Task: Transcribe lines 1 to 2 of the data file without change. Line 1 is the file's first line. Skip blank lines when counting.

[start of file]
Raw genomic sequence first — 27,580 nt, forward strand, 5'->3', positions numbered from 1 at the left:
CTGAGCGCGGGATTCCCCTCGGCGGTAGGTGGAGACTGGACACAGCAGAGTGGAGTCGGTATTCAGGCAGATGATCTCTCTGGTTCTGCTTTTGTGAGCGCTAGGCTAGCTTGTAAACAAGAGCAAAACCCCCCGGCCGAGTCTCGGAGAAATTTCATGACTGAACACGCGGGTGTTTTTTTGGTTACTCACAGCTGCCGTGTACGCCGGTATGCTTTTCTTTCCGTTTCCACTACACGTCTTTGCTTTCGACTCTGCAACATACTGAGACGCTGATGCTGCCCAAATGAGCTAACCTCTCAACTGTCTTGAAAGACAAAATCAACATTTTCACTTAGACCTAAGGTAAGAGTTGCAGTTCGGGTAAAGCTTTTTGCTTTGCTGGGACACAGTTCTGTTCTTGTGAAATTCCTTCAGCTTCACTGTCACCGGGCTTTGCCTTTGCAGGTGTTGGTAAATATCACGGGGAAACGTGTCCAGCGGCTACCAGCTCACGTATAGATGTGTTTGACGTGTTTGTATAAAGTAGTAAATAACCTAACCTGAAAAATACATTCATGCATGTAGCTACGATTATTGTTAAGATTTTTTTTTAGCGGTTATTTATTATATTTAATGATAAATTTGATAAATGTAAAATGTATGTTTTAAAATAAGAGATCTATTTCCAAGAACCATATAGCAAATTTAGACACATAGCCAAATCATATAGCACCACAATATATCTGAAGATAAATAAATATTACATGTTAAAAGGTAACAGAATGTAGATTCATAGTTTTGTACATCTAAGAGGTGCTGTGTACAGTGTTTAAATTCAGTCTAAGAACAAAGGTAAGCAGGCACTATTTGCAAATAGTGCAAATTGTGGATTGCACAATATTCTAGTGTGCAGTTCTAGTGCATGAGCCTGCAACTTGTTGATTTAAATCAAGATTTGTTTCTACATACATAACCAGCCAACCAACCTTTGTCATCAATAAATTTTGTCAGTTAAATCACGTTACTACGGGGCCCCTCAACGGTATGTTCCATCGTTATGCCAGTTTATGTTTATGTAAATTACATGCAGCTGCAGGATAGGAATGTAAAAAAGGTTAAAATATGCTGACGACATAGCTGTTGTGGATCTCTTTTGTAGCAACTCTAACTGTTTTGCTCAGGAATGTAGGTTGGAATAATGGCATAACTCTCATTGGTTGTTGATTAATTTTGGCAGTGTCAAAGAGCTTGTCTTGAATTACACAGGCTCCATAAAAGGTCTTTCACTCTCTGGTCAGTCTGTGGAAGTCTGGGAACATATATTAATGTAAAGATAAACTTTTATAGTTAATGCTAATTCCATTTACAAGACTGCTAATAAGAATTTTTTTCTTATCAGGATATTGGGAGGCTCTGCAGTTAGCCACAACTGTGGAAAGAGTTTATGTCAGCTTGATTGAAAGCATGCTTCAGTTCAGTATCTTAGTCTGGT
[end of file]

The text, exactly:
Raw genomic sequence first — 27,580 nt, forward strand, 5'->3', positions numbered from 1 at the left:
CTGAGCGCGGGATTCCCCTCGGCGGTAGGTGGAGACTGGACACAGCAGAGTGGAGTCGGTATTCAGGCAGATGATCTCTCTGGTTCTGCTTTTGTGAGCGCTAGGCTAGCTTGTAAACAAGAGCAAAACCCCCCGGCCGAGTCTCGGAGAAATTTCATGACTGAACACGCGGGTGTTTTTTTGGTTACTCACAGCTGCCGTGTACGCCGGTATGCTTTTCTTTCCGTTTCCACTACACGTCTTTGCTTTCGACTCTGCAACATACTGAGACGCTGATGCTGCCCAAATGAGCTAACCTCTCAACTGTCTTGAAAGACAAAATCAACATTTTCACTTAGACCTAAGGTAAGAGTTGCAGTTCGGGTAAAGCTTTTTGCTTTGCTGGGACACAGTTCTGTTCTTGTGAAATTCCTTCAGCTTCACTGTCACCGGGCTTTGCCTTTGCAGGTGTTGGTAAATATCACGGGGAAACGTGTCCAGCGGCTACCAGCTCACGTATAGATGTGTTTGACGTGTTTGTATAAAGTAGTAAATAACCTAACCTGAAAAATACATTCATGCATGTAGCTACGATTATTGTTAAGATTTTTTTTTAGCGGTTATTTATTATATTTAATGATAAATTTGATAAATGTAAAATGTATGTTTTAAAATAAGAGATCTATTTCCAAGAACCATATAGCAAATTTAGACACATAGCCAAATCATATAGCACCACAATATATCTGAAGATAAATAAATATTACATGTTAAAAGGTAACAGAATGTAGATTCATAGTTTTGTACATCTAAGAGGTGCTGTGTACAGTGTTTAAATTCAGTCTAAGAACAAAGGTAAGCAGGCACTATTTGCAAATAGTGCAAATTGTGGATTGCACAATATTCTAGTGTGCAGTTCTAGTGCATGAGCCTGCAACTTGTTGATTTAAATCAAGATTTGTTTCTACATACATAACCAGCCAACCAACCTTTGTCATCAATAAATTTTGTCAGTTAAATCACGTTACTACGGGGCCCCTCAACGGTATGTTCCATCGTTATGCCAGTTTATGTTTATGTAAATTACATGCAGCTGCAGGATAGGAATGTAAAAAAGGTTAAAATATGCTGACGACATAGCTGTTGTGGATCTCTTTTGTAGCAACTCTAACTGTTTTGCTCAGGAATGTAGGTTGGAATAATGGCATAACTCTCATTGGTTGTTGATTAATTTTGGCAGTGTCAAAGAGCTTGTCTTGAATTACACAGGCTCCATAAAAGGTCTTTCACTCTCTGGTCAGTCTGTGGAAGTCTGGGAACATATATTAATGTAAAGATAAACTTTTATAGTTAATGCTAATTCCATTTACAAGACTGCTAATAAGAATTTTTTTCTTATCAGGATATTGGGAGGCTCTGCAGTTAGCCACAACTGTGGAAAGAGTTTATGTCAGCTTGATTGAAAGCATGCTTCAGTTCAGTATCTTAGTCTGGT